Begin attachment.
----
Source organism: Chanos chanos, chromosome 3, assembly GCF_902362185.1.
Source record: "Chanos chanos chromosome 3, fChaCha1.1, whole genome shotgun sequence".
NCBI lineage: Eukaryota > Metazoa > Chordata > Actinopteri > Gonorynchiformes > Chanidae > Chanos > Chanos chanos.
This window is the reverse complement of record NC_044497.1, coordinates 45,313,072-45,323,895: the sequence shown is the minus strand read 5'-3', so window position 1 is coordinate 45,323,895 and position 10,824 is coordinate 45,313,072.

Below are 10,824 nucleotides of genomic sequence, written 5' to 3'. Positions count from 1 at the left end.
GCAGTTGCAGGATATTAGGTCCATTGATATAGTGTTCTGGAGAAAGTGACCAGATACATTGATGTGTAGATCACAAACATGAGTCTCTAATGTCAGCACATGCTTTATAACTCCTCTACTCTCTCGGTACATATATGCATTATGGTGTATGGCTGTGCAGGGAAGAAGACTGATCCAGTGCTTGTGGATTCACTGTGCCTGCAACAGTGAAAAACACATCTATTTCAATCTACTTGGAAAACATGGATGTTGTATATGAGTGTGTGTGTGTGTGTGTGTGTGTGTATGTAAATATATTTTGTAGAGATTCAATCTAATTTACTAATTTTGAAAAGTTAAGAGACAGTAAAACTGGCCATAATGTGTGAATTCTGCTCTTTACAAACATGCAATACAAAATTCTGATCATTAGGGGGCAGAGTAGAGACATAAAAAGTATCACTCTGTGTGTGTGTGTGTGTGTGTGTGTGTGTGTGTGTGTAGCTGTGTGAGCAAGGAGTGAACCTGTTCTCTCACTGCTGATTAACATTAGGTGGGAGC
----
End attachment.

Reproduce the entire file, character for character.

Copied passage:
Source organism: Chanos chanos, chromosome 3, assembly GCF_902362185.1.
Source record: "Chanos chanos chromosome 3, fChaCha1.1, whole genome shotgun sequence".
NCBI lineage: Eukaryota > Metazoa > Chordata > Actinopteri > Gonorynchiformes > Chanidae > Chanos > Chanos chanos.
This window is the reverse complement of record NC_044497.1, coordinates 45,313,072-45,323,895: the sequence shown is the minus strand read 5'-3', so window position 1 is coordinate 45,323,895 and position 10,824 is coordinate 45,313,072.

Below are 10,824 nucleotides of genomic sequence, written 5' to 3'. Positions count from 1 at the left end.
GCAGTTGCAGGATATTAGGTCCATTGATATAGTGTTCTGGAGAAAGTGACCAGATACATTGATGTGTAGATCACAAACATGAGTCTCTAATGTCAGCACATGCTTTATAACTCCTCTACTCTCTCGGTACATATATGCATTATGGTGTATGGCTGTGCAGGGAAGAAGACTGATCCAGTGCTTGTGGATTCACTGTGCCTGCAACAGTGAAAAACACATCTATTTCAATCTACTTGGAAAACATGGATGTTGTATATGAGTGTGTGTGTGTGTGTGTGTGTGTGTATGTAAATATATTTTGTAGAGATTCAATCTAATTTACTAATTTTGAAAAGTTAAGAGACAGTAAAACTGGCCATAATGTGTGAATTCTGCTCTTTACAAACATGCAATACAAAATTCTGATCATTAGGGGGCAGAGTAGAGACATAAAAAGTATCACTCTGTGTGTGTGTGTGTGTGTGTGTGTGTGTGTGTGTGTAGCTGTGTGAGCAAGGAGTGAACCTGTTCTCTCACTGCTGATTAACATTAGGTGGGAGC